The number of cancer deaths expected to occur in 2023 was estimated by applying the previously described data-driven joinpoint algorithm to reported cancer deaths from 2006 through 2020 at the state and national levels as reported by the NCHS.27 Please note that the estimated cases for 2023 reported herein are based on currently available incidence data through 2019 and do not account for the impact of the COVID-19 pandemic on cancer diagnoses, whereas the projected cancer deaths in 2023 are based on data through 2020 and only account for the first year. In addition, basal cell and squamous cell skin cancers cannot be estimated because diagnoses are not recorded by most cancer registries.
The number of cancer deaths averted in men and women because of the reduction in cancer death rates since the early 1990s was estimated by summing the annual difference between the number of cancer deaths recorded and the number that would have been expected if cancer death rates had remained at their peak. The expected number of deaths was estimated by applying the 5-year age-specific and sex-specific cancer death rates in the peak year for age-standardized cancer death rates (1990 in men, 1991 in women) to the corresponding age-specific and sex-specific populations in subsequent years through 2020.
Expected number of new cancer cases
Table 1 presents the estimated numbers of new invasive cancer cases in the United States in 2023 by sex and cancer type. In total, there will be approximately 1,958,310 new cancer cases, the equivalent of about 5370 cases each day. In addition, there will be about 55,720 new cases of ductal carcinoma in situ in women and 89,070 new cases of melanoma in situ of the skin. The estimated numbers of new cases for selected cancers by state are shown in Table 2.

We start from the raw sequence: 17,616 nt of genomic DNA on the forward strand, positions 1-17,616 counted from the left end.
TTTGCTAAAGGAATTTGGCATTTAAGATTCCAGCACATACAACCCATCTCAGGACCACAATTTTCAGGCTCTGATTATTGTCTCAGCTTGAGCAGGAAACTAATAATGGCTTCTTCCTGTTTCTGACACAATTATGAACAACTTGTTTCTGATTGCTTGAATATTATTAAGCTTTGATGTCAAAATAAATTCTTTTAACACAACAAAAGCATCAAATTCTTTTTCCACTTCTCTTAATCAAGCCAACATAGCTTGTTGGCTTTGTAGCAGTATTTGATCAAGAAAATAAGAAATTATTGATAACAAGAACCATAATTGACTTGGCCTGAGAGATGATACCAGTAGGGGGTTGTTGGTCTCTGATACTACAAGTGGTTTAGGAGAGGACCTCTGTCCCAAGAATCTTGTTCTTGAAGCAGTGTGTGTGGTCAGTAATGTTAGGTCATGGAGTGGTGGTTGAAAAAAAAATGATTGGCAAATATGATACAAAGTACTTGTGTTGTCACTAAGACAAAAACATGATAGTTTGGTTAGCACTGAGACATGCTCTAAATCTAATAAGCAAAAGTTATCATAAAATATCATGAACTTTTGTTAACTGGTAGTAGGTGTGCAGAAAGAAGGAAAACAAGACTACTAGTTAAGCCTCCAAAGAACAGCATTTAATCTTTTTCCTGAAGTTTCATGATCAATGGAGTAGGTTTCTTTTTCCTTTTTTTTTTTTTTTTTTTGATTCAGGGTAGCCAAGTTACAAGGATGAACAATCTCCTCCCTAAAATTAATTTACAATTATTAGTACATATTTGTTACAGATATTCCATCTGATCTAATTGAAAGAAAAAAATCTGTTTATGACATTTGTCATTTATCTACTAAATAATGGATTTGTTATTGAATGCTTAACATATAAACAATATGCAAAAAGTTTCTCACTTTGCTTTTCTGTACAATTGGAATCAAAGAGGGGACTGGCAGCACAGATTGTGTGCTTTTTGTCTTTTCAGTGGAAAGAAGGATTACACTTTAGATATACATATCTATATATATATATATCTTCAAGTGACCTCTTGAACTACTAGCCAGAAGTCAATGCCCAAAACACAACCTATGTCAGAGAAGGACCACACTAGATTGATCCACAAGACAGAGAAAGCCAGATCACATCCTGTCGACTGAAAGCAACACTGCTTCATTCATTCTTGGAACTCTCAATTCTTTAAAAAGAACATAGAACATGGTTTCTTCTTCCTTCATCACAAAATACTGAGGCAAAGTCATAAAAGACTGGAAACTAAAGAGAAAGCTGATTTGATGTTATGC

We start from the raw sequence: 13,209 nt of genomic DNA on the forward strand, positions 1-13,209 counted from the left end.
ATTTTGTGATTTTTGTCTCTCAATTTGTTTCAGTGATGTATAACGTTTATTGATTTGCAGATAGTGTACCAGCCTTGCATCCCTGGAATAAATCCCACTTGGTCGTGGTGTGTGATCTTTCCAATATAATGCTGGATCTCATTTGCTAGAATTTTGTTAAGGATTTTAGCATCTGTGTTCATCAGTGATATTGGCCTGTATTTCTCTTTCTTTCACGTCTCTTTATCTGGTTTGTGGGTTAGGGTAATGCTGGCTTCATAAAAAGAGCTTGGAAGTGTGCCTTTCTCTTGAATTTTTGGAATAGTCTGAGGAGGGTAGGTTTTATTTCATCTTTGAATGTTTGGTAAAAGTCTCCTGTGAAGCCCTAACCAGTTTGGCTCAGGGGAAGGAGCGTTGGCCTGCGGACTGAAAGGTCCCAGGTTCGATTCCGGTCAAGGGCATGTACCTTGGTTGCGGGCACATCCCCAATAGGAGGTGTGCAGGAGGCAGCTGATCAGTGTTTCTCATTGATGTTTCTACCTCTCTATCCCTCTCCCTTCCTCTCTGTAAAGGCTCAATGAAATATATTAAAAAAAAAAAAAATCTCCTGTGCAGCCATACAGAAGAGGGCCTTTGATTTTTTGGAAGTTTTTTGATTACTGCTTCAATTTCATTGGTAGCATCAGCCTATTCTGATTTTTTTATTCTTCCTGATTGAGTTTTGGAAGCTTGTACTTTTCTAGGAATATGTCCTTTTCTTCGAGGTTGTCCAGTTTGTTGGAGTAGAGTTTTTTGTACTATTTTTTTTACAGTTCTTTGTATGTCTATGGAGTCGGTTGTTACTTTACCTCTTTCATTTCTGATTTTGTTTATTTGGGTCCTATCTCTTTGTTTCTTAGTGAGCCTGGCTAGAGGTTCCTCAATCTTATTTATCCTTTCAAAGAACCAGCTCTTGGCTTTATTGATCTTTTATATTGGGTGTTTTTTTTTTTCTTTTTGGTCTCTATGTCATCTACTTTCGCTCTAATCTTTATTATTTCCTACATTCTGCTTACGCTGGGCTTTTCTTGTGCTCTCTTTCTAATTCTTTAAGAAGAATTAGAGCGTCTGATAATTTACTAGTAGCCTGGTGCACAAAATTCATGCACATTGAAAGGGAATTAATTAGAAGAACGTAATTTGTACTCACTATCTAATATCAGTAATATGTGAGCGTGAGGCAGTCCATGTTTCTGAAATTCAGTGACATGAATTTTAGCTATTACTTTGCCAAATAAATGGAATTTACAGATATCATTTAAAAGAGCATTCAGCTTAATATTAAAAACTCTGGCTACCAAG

|Estimated new cases||Estimated deaths|
|Cancer site||Both sexes||Male||Female||Both sexes||Male||Female|
|Oral cavity & pharynx||54,540||39,290||15,250||11,580||8140||3440|
|Other oral cavity||1610||1090||520||1410||1060||350|
|Colon & rectumb||153,020||81,860||71,160||52,550||28,470||24,080|
|Anus, anal canal, & anorectum||9760||3180||6580||1870||860||1010|
|Liver & intrahepatic bile duct||41,210||27,980||13,230||29,380||19,000||10,380|
|Gallbladder & other biliary||12,220||5750||6470||4510||1900||2610|
|Other digestive organs||8450||3540||4910||3830||1720||2110|
|Lung & bronchus||238,340||117,550||120,790||127,070||67,160||59,910|
|Other respiratory organs||5570||3700||1870||1440||940||500|
|Bones & joints||3970||2160||1810||2140||1200||940|
|Soft tissue (including heart)||13,400||7400||6000||5140||2720||2420|
|Skin (excluding basal & squamous)||104,930||62,810||42,120||12,470||8480||3990|
|Melanoma of the skin||97,610||58,120||39,490||7990||5420||2570|
|Other nonepithelial skin||7320||4690||2630||4480||3060||1420|
|Vagina & other female genital||8470||8470||1740||1740|
|Penis & other male genital||2050||2050||470||470|
|Kidney & renal pelvis||81,800||52,360||29,440||14,890||9920||4970|
|Ureter & other urinary organs||4470||2810||1660||990||600||390|
|Eye & orbit||3490||1900||1590||430||240||190|
|Brain & other nervous system||24,810||14,280||10,530||18,990||11,020||7970|
|Acute lymphocytic leukemia||6540||3660||2880||1390||700||690|
|Chronic lymphocytic leukemia||18,740||12,130||6610||4490||2830||1660|
|Acute myeloid leukemia||20,380||11,410||8970||11,310||6440||4870|
|Chronic myeloid leukemia||8930||5190||3740||1310||780||530|
|Other & unspecified primary sites c||32,590||16,810||15,780||48,160||26,130||22,030|
- Note: These are model-based estimates that should be interpreted with caution and not compared with those for previous years.
- Source: Estimated new cases are based on 2005–2019 incidence data reported by the North American Association of Central Cancer Registries. Estimated deaths are based on 2006–2020 US mortality data reported by the National Center for Health Statistics, Centers for Disease Control and Prevention.
- a Rounded to the nearest 10; cases exclude basal cell and squamous cell skin cancer and in situ carcinoma except urinary bladder. Approximately 55,720 cases of female breast ductal carcinoma in situ and 89,070 cases of melanoma in situ will be diagnosed in 2023.
- b Includes appendiceal cancer; deaths for colon and rectal cancers are combined because a large number of deaths from rectal cancer are misclassified as colon cancer.
- c More deaths than cases may reflect a lack of specificity in recording underlying cause of death on death certificates and/or an undercount in the case estimate.
|State||All sites||Female breast||Colon & rectum||Leukemia||Lung & bronchus||Melanoma of the skin||Non-Hodgkin lymphoma||Prostate||Urinary bladder||Uterine cervix||Uterine corpus|